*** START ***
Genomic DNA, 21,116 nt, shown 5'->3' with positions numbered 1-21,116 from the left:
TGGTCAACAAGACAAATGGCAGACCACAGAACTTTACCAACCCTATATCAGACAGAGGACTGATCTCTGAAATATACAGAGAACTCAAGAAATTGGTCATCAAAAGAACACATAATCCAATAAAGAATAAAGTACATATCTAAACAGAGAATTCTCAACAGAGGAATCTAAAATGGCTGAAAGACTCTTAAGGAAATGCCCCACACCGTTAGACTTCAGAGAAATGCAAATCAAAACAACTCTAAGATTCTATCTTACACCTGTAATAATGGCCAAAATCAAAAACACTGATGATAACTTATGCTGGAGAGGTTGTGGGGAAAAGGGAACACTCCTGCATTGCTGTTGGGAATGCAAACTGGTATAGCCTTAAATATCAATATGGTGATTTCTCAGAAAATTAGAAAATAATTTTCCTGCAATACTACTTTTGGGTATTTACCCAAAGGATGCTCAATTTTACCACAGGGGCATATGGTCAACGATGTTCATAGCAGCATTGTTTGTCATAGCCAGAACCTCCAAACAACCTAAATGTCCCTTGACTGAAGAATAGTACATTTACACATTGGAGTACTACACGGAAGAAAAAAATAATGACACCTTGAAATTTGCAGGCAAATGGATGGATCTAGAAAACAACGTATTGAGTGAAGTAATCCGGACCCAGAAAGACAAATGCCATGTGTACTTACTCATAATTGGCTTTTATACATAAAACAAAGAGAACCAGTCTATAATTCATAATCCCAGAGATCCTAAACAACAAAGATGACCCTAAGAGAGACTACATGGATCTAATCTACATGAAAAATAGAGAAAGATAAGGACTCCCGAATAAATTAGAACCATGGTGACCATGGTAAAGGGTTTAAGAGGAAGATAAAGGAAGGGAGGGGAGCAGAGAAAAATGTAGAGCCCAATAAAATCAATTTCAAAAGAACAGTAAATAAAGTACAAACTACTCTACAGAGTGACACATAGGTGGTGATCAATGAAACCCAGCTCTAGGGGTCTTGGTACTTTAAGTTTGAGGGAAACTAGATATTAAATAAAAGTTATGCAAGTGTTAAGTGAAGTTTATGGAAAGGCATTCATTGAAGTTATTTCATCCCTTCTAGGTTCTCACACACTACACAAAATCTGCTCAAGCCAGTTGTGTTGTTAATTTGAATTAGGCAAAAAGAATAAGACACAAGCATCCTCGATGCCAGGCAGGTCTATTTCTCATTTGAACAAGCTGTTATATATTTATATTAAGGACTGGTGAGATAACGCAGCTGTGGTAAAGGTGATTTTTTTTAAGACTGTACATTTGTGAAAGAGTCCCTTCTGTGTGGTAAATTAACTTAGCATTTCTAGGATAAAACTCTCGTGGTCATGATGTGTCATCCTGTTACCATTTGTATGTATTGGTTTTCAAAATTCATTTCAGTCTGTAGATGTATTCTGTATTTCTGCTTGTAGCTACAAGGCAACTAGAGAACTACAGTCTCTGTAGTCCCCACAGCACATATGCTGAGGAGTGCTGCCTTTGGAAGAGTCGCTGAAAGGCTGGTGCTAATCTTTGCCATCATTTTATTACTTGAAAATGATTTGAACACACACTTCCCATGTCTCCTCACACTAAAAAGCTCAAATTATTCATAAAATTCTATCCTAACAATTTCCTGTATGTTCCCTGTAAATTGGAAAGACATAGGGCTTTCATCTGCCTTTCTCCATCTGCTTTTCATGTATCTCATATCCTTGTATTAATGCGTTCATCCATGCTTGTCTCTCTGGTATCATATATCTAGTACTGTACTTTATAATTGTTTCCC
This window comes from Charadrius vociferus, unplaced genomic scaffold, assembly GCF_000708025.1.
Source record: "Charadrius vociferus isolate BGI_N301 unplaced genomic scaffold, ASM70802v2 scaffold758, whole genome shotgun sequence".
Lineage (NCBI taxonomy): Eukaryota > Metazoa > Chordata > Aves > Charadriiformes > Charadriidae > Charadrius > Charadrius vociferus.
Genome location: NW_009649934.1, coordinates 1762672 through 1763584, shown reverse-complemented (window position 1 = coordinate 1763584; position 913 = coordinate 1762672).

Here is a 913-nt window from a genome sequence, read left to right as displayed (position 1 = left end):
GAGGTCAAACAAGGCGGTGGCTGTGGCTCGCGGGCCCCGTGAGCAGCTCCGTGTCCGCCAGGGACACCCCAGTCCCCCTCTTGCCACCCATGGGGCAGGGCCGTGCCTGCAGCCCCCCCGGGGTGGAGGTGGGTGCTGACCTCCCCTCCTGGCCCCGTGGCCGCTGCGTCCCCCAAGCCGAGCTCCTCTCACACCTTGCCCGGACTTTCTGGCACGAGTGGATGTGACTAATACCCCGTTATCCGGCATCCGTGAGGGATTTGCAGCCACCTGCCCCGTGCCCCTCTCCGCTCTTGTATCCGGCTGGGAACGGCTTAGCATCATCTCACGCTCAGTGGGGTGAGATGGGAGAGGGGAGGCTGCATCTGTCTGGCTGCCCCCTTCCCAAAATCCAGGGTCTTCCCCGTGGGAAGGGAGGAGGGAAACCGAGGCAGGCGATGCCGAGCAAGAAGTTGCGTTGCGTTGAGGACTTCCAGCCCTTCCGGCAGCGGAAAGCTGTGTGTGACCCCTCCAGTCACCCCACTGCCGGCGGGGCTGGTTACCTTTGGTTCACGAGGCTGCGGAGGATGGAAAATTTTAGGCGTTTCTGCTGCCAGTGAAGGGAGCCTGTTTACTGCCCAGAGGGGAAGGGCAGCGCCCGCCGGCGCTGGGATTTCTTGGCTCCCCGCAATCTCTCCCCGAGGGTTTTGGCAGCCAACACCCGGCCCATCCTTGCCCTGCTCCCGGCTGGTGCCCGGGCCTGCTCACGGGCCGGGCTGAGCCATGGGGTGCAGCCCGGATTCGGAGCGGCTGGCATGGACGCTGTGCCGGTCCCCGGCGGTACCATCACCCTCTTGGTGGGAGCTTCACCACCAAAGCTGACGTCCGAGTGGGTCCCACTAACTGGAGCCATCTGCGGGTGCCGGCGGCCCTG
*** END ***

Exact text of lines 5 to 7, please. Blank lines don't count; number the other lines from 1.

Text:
Lineage (NCBI taxonomy): Eukaryota > Metazoa > Chordata > Aves > Charadriiformes > Charadriidae > Charadrius > Charadrius vociferus.
Genome location: NW_009649934.1, coordinates 1762672 through 1763584, shown reverse-complemented (window position 1 = coordinate 1763584; position 913 = coordinate 1762672).

Here is a 913-nt window from a genome sequence, read left to right as displayed (position 1 = left end):